The Very Reverend Dr John Hall, Dean of Westminster
On 20th September 1777, Samuel Johnson, the great lexicographer who is buried in the south transept of this Abbey, was discussing with James Boswell his biographer whether or not Boswell's affection for London would wear thin should he choose to live there, as opposed to the zest he felt on his occasional visits. Johnson commented, 'Why, Sir, you find no man, at all intellectual, who is willing to leave London. No, Sir, when a man is tired of London, he is tired of life; for there is in London all that life can afford.' He also said to Boswell, 'Sir, if you wish to have a just notion of the magnitude of this city, you must not be satisfied with seeing its great streets and squares, but must survey the innumerable little lanes and courts. It is not in the showy evolutions of buildings, but in the multiplicity of human habitations which are crowded together, that the wonderful immensity of London consists.'
The 'multiplicity of human habitations', not the 'showy evolutions of buildings'. I suppose Johnson might have supposed the building in which we worship this afternoon to have been amongst the showiest of its day with its new west towers, though we are now dwarfed by the multiplicity of showy buildings that surround us in central London. But it is the human habitations and the people whose homes they are that we should hold before our attention as we mark the 50th anniversary of the current configuration of local government in the 32 municipal authorities of Greater London. Government is about people and how people live together in peace and harmony, and how they manage their mutual interests. If the law is about settling differences, government is about avoiding disagreements and enabling people to flourish.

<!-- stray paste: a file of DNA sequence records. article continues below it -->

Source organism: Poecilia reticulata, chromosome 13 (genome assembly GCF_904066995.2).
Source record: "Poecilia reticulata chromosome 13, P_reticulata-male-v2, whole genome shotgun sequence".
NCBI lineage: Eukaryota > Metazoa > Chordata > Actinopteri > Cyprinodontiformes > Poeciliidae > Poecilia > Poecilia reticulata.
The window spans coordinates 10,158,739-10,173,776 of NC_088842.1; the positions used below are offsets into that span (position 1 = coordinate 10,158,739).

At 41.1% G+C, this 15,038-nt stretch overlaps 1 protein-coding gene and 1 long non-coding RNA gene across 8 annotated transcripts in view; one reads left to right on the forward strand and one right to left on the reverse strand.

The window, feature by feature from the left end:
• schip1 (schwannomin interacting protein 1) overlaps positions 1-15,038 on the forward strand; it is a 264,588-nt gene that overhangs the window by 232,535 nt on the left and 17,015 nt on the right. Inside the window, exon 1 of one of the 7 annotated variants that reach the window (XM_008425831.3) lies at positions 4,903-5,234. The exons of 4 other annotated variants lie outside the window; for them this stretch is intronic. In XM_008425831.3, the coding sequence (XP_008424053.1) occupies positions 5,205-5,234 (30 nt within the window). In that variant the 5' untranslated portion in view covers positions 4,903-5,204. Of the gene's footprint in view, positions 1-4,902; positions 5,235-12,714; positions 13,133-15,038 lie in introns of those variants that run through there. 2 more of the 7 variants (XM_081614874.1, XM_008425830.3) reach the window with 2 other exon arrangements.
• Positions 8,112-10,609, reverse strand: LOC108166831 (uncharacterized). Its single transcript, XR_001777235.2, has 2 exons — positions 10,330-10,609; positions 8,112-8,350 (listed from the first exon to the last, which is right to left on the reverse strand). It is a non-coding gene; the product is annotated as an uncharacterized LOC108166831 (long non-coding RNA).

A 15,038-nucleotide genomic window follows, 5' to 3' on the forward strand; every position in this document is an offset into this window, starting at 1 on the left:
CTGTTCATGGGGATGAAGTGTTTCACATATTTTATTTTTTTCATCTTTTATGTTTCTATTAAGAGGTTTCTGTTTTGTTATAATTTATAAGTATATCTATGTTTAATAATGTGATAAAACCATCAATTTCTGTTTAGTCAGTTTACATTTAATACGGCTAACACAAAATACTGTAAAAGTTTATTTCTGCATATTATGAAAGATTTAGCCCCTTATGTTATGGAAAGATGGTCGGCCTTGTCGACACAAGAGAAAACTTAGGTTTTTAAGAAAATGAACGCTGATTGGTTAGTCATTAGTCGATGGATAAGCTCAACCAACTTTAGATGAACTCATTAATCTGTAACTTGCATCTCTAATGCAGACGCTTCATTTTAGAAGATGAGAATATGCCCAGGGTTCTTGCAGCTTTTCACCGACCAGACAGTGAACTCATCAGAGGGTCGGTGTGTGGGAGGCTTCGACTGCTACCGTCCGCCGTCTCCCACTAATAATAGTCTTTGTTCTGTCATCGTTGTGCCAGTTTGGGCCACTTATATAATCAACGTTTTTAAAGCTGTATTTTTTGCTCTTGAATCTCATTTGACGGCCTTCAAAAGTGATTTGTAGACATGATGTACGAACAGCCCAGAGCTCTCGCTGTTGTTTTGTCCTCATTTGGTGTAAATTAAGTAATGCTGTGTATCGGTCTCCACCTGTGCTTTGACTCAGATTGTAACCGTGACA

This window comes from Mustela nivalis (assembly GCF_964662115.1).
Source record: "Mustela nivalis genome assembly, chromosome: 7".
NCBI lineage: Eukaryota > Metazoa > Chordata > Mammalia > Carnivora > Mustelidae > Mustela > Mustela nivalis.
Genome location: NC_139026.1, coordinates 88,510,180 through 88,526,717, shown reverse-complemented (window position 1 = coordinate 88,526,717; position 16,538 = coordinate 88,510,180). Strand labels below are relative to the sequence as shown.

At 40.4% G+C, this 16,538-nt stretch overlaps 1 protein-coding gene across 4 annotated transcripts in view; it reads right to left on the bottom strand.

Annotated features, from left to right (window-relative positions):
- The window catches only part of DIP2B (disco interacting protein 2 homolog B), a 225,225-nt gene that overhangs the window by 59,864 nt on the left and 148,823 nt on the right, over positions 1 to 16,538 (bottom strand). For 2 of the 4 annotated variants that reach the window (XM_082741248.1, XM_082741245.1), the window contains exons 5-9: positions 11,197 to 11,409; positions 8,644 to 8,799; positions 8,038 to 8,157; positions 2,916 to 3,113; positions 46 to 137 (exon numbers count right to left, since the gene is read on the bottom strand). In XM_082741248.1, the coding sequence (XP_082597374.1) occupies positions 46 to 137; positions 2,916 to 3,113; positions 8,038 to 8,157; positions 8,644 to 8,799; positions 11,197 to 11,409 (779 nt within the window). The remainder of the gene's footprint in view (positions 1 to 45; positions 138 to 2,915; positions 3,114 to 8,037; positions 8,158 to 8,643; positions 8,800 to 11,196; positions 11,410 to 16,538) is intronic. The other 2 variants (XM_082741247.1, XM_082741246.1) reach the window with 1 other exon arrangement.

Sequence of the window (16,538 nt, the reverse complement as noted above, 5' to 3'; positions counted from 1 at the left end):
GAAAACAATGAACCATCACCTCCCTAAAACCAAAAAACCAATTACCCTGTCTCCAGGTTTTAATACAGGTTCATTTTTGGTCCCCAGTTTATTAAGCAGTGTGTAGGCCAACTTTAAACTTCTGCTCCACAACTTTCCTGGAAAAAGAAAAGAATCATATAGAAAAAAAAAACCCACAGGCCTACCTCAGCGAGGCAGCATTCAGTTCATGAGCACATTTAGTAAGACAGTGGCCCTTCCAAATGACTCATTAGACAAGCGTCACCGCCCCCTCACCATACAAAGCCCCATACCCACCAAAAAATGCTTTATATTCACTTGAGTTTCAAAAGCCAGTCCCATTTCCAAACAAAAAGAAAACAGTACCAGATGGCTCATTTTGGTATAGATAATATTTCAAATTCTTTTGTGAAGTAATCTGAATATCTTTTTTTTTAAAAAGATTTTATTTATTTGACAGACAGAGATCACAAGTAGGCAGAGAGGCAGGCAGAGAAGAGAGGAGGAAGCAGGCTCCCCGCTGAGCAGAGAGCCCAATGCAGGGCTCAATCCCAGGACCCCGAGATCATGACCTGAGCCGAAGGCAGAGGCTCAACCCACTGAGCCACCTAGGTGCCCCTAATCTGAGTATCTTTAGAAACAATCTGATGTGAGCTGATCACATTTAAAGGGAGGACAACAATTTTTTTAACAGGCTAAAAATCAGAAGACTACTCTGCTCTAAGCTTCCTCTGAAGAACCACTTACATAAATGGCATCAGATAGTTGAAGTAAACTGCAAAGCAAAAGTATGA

In his historical note printed in our order of service, Professor Tony Travers has set out the spirit of 1965 and the changes then implemented. The antecedents are also interesting. The Municipal Corporations Act of 1835 had by-passed London, which waited until 1889 for the establishment of the London County Council. After the Second World War it was clear that the government of London, which was by now far larger than the County Council area, had to be re-considered as a whole. In 1957 Harold Macmillan's government established a Royal Commission on Local Government in Greater London. Their conclusions, considerably amended, were passed into law right at the end of the fourteen year Conservative administration, in the Local Government Act 1963.